Spanish Man Jailed over Leaked Wii User Data

Spanish police have arrested a man for allegedly stealing thousands of Nintendo Wii users’ data, Spain’s Interior Ministry announced. The man, who for the time being has not been identified, contacted Nintendo and threatened to report the company "for negligence" to the country’s data protection agency over data on 4,000 gamers he was able to obtain access to. When Nintendo did not respond, the man leaked some of the user data online, according to police.

No doubt Nintendo contacted authorities first, which lead to the man’s apprehension in the southern province of Malaga. Police claim the man intended to release all the user data he had online.

Nintendo had no comment on the story because, according to the BBC "it was the subject of of an active investigation by the Spanish authorities."

Source: BBC by way of our very own beemoh. Thanks beemoh!

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  1. 0
    Thad says:

    Wonder what it means by "some".

    Black hats often feel, rightly or wrongly, that if the owner of an unsecured site does not respond to their warnings, the best way to put pressure on them is to go public.

    The claim that the man only revealed some of the info he had, instead of all of it, could mean that he was trying to show the seriousness of the vuln without hurting anybody — or it could mean he was attempting to extort hush money from Nintendo and was showing what he had to prove he was serious.  The story doesn’t have a lot of details, though the claim that he was planning on contacting the authorities with the information suggests he had good intentions.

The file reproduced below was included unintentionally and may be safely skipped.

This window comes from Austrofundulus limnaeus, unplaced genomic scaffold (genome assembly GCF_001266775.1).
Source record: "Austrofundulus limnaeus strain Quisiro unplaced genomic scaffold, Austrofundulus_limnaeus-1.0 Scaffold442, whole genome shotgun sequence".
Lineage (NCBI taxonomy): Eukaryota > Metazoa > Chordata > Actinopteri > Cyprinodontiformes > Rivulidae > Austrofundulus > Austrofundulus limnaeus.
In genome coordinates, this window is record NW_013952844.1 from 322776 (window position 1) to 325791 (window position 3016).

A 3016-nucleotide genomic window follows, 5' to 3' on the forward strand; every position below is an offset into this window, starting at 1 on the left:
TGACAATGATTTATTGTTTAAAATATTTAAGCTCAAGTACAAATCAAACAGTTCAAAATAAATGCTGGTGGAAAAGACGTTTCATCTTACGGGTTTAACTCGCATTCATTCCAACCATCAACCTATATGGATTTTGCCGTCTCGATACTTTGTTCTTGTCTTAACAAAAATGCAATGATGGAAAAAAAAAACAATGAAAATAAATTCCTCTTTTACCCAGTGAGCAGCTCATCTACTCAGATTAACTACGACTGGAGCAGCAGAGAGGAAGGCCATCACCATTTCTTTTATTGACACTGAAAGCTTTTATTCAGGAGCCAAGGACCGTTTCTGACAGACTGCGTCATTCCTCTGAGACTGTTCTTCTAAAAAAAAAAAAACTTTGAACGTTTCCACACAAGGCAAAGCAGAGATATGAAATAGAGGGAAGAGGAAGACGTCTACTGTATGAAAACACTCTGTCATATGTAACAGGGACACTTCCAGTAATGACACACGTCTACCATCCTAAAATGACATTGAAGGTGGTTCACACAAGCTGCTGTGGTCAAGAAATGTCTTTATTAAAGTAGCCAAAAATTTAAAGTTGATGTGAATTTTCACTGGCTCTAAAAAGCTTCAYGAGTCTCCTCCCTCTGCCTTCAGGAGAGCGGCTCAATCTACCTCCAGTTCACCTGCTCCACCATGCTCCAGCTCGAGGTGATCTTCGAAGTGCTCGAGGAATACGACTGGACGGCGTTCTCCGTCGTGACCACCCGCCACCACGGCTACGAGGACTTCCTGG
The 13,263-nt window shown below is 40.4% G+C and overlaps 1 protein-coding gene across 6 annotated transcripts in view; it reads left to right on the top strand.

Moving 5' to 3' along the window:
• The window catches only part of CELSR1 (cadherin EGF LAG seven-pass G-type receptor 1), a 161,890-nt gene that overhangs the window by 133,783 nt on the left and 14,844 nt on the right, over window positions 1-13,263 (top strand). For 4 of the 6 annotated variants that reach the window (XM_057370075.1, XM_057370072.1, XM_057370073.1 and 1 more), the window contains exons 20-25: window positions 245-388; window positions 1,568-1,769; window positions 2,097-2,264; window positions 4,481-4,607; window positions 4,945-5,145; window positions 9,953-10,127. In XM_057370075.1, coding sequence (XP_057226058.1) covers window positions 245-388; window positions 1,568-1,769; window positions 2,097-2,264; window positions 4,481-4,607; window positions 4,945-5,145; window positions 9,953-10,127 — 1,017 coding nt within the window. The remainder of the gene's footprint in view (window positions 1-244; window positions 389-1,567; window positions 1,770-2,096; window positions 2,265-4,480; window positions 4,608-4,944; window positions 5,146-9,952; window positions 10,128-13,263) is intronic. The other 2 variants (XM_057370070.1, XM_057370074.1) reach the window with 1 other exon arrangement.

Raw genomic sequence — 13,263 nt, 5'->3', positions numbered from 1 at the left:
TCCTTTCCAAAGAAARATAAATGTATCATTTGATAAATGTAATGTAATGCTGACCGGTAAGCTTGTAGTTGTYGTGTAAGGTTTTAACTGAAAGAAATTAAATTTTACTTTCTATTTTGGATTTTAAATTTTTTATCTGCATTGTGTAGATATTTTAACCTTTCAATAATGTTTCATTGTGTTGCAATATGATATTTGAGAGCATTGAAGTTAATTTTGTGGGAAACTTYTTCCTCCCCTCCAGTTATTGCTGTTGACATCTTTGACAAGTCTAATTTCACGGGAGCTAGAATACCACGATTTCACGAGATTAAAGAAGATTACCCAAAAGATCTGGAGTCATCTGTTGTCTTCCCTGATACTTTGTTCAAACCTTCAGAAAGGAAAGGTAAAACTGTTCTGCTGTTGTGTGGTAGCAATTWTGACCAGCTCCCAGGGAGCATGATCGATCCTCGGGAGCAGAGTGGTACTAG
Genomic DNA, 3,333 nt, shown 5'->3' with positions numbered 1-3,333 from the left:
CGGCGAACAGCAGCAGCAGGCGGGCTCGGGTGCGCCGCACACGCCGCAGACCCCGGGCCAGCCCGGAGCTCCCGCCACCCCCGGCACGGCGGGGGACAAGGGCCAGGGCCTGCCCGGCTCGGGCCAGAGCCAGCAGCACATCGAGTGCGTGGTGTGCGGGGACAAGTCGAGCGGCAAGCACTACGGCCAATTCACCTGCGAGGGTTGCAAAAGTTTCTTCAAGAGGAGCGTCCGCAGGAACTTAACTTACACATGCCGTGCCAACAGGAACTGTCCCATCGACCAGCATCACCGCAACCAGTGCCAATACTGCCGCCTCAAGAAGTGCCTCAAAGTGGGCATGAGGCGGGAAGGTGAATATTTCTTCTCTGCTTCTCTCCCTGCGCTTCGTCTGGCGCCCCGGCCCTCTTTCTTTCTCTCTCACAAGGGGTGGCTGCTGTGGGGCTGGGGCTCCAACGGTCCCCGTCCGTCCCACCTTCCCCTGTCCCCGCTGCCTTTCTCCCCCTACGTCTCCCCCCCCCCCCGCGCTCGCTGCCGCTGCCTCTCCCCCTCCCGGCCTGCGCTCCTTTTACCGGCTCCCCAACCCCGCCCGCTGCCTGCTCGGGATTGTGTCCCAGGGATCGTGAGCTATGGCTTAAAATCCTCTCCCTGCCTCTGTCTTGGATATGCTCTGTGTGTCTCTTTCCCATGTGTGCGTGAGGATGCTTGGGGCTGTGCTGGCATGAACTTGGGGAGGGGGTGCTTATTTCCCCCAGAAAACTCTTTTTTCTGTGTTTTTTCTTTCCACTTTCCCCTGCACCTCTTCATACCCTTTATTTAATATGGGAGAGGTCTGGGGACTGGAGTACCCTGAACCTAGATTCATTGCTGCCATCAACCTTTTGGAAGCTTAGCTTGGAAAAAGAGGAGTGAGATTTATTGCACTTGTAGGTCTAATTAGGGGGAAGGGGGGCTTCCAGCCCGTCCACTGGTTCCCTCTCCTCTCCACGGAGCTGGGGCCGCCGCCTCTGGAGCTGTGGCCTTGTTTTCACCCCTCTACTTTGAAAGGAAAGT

What data he leaked is unclear.  I suppose there are ways to leak confidential data that prove you have it but don’t reveal what it is — you could post a one-way hash, or post, say, a customer’s initials and a few digits of his credit card or SSN, something along those lines.  The article says he was planning on releasing the full contents of the DB, though, which if true is obviously a very bad thing and, as you say, not a very effective way to protect people’s privacy.

    Bottom line, I hope Nintendo (or whoever was housing the info) gets their security fixed so nobody else gets ahold of customer data.  And I hope the guy in question gets whatever’s coming to him — if he was trying to extort money, he deserves prison; if he really intended to leak the entire database, he deserves a stiff fine.  But if he really only leaked harmless bits and pieces to try and get Nintendo to take the threat seriously, then I think he should only get a slap on the wrist.

  2. 0
    Alex says:

    "When Nintendo did not respond, the man leaked some of the user data online, according to police."

    …And this seemed like a smart thing to do? Not in the least bit counterproductive to your goals? Hypocitical even, maybe? What’s that saying about "he who fights monsters?"

    I’m not under the affluence of incohol as some thinkle peep I am. I’m not half as thunk as you might drink. I fool so feelish I don’t know who is me, and the drunker I stand here, the longer I get.

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